This module lets you define arbitrary string interpolation semantics, which means that you can control the way variables and other expressions interpolate into your strings. Perl already provides \L...\E and \U...\E to say that a string should be put into lowercase or uppercase when it's interpolated; Interpolation extends this notion. The notation is compact and readable, and you can have as many interpolators as you want.
Current version: 0.50. Last update: 1998-04-20.
Stat::lsMode is a module for displaying file permission modes in the style of the UNIX ls -l command. For example, a plain file that is world-readable and writable only by its owner is represented by the string -rw-r--r--.
Current version: 0.1. Last update: 1999-02-03.
Locked is a module for providing scalar variables that can be locked and unlocked. Unlocked scalars behave normally. Locked scalars abort the program if you try to assign to them. Variables can be locked and unlocked; you can also test them to see if they are locked or not.
It's also a fine demonstration of the power of tie
I just wrote this, so there's little documentation and no test suite yet.
This is one of the funniest pieces of software I have ever written. It is an absolute riot. And it is even possibly useful. It is called Identity, but I am looking for a better name. If you want to know why it's useful, it will help to read the explanation first.
I don't really believe that it is the stupidest. In fact, you should watch this space for the sudden appearance of other stupid programs. But it sure is mighty stupid though.
This one may give Addition a run for its money, if only because it takes so darn long to load.
Following a suggestion of Alex Davies, this module tries to automatically locate and declare all your subroutines at compile-time, so that you don't have to do it yourself.
Read the notes and then scrutinize the code.
Sometimes Perl can take a very long time to evaluate a regular expression match. Is this a problem with Perl's implementation of regexes? The answer is no; this paper shows that regex matching in Perl is NP-complete. This means that if you could come up with an efficient way to evaluate regex matches in Perl, you would become very famous because your method would also be an efficient way to solve many other well-known and difficult problems.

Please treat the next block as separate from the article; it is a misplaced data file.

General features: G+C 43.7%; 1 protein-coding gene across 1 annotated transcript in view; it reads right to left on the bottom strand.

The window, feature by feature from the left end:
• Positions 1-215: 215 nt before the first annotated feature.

Someone on comp.lang.perl.misc wanted to know why nobody was answering his questions. In answer, I wrote an article about how to ask a question so that it'll get an answer.
Why doesn't print reverse $x work? And what is `Scalar Context'? And what is the scalar builtin function for? This short article explains contexts and the scalar function.
People show up in comp.lang.perl.misc all the time asking how to use the contents of a variable as the name of another variable. For example, they have $foo = 'snonk', and then they want to operate on the value of $snonk. This anecdote suggests that is probably a bad idea, and explains what you should probably be doing instead.
This follow-on article goes into more specifics about the sorts of things that can go wrong, and what to do instead.
Is there no end to this topic? No, apparently not.
This program demonstrates what happens When Hashes Go Wrong. It accepts one command-line argument, N, which defaults to 10,000. It then constructs N strings and uses them as keys for the hash. The strings are constructed so that their hash values are all the same, so they all go into one hash bucket. This turns the hash search into a linear search---very slow.
Perl has one small win here. Normally, Perl increases the number of buckets as the number of items in the hash increases. If it did that here, it would be wasting time and space, since this program only uses one bucket. But fortunately for Perl, this program doesn't trigger the condition that makes Perl expand the hash: Perl only does that when a key is inserted into a previously empty bucket.
This program, py, implements LALR(1) parsers in Perl. These are the sorts of parsers produced by YACC and Bison. But the program is a complete oddity. Find out why.
It occurred to me today that there was a language I'd heard about before that sounded a lot like Perl. I looked it up, and sure enough, it sounded just like someone in 1967 describing Perl. You can read the description of Perl '67 and try to guess what language is really being described.
Over the next few weeks I hope to research this language and learn whether it really does resemble Perl as much as it seems to. If so, it could be a valuable example lesson that could teach us a lot about how to develop Perl and what sorts of mistakes to avoid.
If you hated this page, you'll probably also dislike:
I'd be glad to get other people's recommendations of other pages of Perl Paraphernalia.
Software entities are more complex for their size than perhaps any other human construct because no two parts are alike. If they are, we make the two similar parts into a subroutine -- open or closed. In this respect, software systems differ profoundly from computers, buildings, or automobiles, where repeated elements abound.
Fred Brooks, Jr.